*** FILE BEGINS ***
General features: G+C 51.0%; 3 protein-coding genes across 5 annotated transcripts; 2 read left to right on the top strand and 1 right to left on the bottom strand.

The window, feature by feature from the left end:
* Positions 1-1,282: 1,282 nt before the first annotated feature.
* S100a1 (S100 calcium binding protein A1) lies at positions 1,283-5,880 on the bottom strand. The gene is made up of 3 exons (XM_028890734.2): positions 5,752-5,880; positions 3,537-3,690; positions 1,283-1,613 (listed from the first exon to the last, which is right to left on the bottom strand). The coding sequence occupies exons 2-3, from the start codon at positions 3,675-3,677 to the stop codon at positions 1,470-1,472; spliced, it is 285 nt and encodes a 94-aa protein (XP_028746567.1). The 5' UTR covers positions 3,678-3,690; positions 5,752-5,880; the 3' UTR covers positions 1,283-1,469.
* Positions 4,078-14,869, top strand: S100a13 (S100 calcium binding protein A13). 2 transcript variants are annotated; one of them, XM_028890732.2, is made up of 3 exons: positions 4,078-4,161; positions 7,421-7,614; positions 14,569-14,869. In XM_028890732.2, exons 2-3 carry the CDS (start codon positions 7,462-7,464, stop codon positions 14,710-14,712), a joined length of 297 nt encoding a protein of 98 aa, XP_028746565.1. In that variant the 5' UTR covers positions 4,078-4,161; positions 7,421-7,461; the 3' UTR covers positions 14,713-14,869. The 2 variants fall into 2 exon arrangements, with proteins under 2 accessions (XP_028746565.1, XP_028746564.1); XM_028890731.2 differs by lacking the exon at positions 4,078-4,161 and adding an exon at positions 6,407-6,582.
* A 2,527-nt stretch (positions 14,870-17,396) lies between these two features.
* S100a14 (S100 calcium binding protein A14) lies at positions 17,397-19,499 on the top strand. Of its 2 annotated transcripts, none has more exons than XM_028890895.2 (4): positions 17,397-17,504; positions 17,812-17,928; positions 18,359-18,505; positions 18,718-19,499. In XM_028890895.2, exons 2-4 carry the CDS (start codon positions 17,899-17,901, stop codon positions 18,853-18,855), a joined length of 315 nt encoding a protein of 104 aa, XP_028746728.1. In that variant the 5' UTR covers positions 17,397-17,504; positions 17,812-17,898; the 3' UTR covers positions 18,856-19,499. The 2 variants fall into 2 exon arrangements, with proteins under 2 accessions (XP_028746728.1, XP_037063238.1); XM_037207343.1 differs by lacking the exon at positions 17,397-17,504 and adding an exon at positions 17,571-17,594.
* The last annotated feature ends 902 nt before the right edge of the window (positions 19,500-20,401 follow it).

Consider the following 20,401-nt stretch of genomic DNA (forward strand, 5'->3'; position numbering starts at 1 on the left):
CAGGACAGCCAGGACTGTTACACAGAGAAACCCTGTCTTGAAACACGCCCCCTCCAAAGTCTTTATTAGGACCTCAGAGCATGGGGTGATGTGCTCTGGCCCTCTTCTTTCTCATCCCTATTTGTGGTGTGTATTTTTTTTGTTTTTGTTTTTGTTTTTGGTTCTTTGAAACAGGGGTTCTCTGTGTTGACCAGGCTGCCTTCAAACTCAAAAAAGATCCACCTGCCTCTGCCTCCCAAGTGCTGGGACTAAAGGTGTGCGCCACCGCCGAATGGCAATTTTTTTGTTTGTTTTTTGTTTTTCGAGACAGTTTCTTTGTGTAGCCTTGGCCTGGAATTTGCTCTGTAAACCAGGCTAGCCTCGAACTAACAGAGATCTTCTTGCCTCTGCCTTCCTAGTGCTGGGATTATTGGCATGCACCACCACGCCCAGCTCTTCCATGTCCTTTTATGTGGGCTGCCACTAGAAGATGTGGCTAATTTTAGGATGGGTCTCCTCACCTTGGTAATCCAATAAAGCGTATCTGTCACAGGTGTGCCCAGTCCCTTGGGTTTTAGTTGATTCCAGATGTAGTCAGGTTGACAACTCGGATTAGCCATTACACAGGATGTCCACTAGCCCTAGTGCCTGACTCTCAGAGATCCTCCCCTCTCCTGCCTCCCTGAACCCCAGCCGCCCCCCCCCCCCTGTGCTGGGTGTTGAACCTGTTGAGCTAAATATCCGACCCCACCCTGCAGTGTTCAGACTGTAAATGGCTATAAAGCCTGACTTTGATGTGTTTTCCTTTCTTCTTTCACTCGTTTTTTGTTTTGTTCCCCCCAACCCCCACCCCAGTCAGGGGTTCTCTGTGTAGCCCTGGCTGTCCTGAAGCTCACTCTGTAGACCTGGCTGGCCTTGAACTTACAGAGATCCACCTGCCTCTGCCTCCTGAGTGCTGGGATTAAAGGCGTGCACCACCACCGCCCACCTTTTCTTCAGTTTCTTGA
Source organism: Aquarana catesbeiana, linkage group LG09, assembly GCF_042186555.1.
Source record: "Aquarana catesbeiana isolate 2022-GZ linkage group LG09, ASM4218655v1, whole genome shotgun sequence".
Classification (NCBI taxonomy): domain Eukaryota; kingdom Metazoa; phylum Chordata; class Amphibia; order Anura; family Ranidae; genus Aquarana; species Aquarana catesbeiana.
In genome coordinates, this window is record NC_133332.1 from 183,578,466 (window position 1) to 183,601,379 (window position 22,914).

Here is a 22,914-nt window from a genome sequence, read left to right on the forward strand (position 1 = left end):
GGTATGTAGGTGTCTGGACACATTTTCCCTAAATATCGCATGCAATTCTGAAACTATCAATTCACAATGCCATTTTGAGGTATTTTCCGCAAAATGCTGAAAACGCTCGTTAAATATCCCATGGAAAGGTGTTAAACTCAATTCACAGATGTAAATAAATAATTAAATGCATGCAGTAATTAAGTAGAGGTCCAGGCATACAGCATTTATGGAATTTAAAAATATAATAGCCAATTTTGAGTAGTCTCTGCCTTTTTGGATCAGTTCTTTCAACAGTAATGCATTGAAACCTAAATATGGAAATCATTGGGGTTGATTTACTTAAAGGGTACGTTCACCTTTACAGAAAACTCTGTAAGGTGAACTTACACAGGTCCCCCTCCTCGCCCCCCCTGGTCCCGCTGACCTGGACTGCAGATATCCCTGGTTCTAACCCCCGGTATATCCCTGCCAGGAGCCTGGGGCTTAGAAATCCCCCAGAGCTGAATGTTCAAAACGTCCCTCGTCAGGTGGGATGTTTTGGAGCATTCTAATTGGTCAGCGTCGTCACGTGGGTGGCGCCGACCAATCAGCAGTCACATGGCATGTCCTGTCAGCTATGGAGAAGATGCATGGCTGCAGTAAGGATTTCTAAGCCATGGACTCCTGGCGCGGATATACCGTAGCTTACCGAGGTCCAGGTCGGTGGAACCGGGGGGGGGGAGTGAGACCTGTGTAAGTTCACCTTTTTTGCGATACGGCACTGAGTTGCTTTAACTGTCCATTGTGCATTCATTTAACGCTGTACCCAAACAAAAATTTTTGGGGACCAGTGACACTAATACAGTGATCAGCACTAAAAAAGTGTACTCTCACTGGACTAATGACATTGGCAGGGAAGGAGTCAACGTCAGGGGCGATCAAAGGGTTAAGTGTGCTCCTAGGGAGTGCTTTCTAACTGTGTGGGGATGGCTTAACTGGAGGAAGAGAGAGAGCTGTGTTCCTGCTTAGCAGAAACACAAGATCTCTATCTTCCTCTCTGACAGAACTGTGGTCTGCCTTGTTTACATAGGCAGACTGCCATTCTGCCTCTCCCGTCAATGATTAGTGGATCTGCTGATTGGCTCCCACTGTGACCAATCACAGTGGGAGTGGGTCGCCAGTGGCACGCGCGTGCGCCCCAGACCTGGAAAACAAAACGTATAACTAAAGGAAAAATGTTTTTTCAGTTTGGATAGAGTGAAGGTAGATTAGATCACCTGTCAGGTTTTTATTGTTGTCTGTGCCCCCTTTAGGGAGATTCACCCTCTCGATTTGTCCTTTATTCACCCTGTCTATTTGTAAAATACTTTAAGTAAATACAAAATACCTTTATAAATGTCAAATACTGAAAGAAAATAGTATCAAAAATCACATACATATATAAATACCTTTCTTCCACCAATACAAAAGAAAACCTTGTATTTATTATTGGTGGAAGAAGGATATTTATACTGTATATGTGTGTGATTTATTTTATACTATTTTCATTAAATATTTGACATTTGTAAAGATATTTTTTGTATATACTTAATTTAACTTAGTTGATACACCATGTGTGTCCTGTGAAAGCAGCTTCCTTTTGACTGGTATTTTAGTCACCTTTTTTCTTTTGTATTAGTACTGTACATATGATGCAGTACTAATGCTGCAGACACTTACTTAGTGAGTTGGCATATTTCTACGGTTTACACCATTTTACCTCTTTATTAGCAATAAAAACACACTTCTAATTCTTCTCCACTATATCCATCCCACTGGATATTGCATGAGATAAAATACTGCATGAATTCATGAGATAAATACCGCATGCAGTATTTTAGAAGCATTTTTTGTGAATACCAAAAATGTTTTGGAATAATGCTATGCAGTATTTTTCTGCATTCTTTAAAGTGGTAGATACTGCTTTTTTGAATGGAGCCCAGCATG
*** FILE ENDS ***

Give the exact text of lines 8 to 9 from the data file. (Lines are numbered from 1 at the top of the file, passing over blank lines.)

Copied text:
* The last annotated feature ends 902 nt before the right edge of the window (positions 19,500-20,401 follow it).

Consider the following 20,401-nt stretch of genomic DNA (forward strand, 5'->3'; position numbering starts at 1 on the left):